Thinking Managers

Edward de Bono of www.thinkingmanagers.com believes that, with the use of lateral thinking, creativity can and should be learned and developed as a formal skill in the human race.

Constant Creativity

The inspiration for creativity can come from information or an event.  But what about when there is no such inspiration?  How can creativity be sustained?

That's when the deliberate tools of lateral thinking can be used.  If you train your mind in the right way, it can provide the events that trigger new ideas. 

Try spending 20 minutes to come up with five different ways of running a car park.  This test demonstrates the difference between the deliberate formulation of ideas and just relying on inspiration.

A very simple technique can be used which seems totally illogical in terms of our normal thinking patterns.  Pick a random word and use it for the formulation of new ideas.  If the word really is random, it can be used for any situation. 

My watch says 56 seconds and word number 56 on my list of random words is ‘coin’.  Now I can use the word ‘coin’ to come up with new ideas on running a car park. 

The most obvious idea is for the car park to be coin operated, either as a whole or in individual parking areas.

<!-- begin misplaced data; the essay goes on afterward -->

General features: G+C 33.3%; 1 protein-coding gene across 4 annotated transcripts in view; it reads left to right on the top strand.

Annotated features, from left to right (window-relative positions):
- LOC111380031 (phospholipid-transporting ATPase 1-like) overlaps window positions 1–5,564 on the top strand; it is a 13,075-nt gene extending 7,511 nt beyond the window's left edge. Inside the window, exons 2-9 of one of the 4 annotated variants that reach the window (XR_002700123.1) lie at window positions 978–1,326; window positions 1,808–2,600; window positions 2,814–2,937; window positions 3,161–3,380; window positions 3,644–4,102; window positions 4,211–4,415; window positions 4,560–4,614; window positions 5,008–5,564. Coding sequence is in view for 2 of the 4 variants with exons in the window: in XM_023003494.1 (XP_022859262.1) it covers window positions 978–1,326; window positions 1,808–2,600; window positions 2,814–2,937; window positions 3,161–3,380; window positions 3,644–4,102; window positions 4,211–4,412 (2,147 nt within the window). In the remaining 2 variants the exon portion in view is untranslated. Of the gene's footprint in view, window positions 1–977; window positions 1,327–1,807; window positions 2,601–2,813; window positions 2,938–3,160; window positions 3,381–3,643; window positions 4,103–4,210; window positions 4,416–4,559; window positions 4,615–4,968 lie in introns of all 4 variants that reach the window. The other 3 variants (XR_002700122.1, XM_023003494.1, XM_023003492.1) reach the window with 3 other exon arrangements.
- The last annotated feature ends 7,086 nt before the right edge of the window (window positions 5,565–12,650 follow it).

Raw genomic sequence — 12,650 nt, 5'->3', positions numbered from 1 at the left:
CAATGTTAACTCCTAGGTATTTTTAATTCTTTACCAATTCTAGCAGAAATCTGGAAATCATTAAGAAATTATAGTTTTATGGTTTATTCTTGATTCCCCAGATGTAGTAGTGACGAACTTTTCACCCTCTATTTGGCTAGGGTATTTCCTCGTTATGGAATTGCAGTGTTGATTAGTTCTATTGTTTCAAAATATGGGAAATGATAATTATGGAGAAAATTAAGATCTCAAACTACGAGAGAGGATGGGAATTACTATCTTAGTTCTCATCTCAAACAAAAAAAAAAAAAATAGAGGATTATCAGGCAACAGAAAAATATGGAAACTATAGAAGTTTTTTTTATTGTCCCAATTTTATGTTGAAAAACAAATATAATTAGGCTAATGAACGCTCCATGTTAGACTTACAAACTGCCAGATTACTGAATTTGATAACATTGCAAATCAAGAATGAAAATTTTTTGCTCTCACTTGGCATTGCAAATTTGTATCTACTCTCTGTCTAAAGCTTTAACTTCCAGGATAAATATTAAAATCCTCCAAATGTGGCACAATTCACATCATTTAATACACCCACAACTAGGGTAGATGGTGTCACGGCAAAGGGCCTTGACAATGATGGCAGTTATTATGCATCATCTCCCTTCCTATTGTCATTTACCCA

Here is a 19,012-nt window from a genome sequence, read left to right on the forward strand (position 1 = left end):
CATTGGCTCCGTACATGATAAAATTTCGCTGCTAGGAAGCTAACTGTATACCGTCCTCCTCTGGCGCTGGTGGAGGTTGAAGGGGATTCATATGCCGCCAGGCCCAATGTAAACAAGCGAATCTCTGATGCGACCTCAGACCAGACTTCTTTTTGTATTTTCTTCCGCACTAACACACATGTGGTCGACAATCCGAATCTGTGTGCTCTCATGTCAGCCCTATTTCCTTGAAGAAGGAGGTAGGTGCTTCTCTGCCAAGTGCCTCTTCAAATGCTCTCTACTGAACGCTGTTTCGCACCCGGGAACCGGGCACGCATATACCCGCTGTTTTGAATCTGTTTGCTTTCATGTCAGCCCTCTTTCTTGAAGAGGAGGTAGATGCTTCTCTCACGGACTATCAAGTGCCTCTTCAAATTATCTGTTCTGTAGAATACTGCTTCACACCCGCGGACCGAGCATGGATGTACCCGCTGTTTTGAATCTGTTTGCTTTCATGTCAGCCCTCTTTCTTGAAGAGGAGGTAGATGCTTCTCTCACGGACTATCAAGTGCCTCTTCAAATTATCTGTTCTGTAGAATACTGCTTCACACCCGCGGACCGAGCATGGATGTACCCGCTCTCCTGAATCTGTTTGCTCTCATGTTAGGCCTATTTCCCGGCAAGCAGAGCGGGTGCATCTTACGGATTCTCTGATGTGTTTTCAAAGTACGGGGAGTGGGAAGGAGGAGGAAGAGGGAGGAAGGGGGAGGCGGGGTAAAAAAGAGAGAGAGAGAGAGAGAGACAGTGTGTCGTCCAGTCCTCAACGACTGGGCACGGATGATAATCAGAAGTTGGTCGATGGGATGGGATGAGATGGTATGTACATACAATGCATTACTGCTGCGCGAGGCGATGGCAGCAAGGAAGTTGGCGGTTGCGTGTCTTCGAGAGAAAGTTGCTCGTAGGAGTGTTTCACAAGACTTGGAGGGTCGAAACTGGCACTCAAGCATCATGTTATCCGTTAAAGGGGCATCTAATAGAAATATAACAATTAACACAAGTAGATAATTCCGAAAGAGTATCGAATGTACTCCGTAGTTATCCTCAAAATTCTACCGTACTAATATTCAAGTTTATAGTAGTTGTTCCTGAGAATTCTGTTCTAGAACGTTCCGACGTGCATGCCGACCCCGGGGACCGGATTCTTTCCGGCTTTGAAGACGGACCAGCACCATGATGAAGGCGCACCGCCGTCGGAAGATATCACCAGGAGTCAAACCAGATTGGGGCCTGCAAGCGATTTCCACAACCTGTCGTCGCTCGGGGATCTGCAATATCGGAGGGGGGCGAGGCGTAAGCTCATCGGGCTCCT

Now we can try to get more ideas from the same word.  Coins are round – the car park could be circular, in a spiral arrangement.

Coins have two faces – you can have a short-term and long-term car park.

Coins are a convenient, transportable store of value – petrol stations could provide vouchers or tokens to be used as payment in car parks.

Coins are carried loosely in pockets or purses – cars could drive onto a small mobile platform and then be moved around the car park to make the most of the space available. 

Small coins can add up to equal the value of bigger coins – there could be ‘free’ car parks run on a points system.  You would need a certain number of points for entry.

Coins suggest value – what is the value of a car park? Is it just a place for parking cars? What if the car park owned all the cars and leased them out as well as the place to park them?. 

Coins suggest exchange – how about exchanging your fast car for a smaller city model after you have driven into the car park?

You can come up with all these ideas by using just one random word.  This shows that we no longer need to see creativity as a magical gift, or the outcome of a brainstorming session, or the result of a chance event.

You can be as deliberate about creativity as you can about mathematics.

About the author
Edward de Bono is the world's leading authority in the field of creative thinking and the teaching of thinking as a skill.